The Black Swan: The Impact of the Highly Improbable, by Nassim N. Taleb.
Chris Anderson, editor-in-chief of Wired magazine, commenting about this book, writes that “Our brains are wired for narrative, not statistical uncertainty. And so we tell ourselves simple stories to explain complex thing we don’t–and, most importantly, can’t–know. The truth is that we have no idea why stock markets go up or down on any given day, and whatever reason we give is sure to be grossly simplified, if not flat out wrong.”
A Black Swan, as defined by the author, “is [first] an outlier, as it lies outside the realm of regular expectations, because nothing in the past can convincingly point to its possibility. Second, it carries an extreme impact. Third, in spite of its outlier status, human nature makes us concoct explanations for its occurrence after the fact, making it explainable and predictable.”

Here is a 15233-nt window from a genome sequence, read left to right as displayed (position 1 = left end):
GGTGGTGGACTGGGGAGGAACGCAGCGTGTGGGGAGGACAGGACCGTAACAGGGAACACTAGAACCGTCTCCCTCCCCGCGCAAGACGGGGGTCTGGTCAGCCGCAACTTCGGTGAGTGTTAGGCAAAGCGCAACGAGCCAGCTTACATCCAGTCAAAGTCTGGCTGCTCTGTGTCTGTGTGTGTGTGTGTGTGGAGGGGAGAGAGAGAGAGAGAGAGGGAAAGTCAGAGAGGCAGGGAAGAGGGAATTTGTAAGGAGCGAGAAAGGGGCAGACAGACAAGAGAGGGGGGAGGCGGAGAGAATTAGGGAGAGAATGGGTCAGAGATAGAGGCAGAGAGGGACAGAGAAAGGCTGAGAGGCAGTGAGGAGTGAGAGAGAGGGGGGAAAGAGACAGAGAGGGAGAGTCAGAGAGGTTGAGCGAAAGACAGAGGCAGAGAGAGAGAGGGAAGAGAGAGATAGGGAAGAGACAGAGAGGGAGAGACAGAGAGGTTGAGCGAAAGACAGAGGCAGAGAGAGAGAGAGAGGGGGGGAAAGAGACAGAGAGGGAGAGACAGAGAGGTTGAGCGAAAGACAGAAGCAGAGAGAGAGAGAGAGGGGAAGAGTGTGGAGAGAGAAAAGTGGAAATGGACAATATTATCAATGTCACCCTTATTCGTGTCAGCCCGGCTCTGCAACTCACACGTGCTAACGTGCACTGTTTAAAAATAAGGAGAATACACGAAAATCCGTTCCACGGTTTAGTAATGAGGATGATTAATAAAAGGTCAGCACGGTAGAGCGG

Taleb’s book is highly opinionated. His writing style makes it hard to follow some of his arguments, and some people find the self-references through the book arrogant and pompous. Nonetheless, that doesn’t invalidate Taleb’s arguments. I think this book is a must-read for anybody interested in improving his or her thinking processes and pondering information prior to making decisions.
Find The Black Swan: The Impact of the Highly Improbable on Amazon.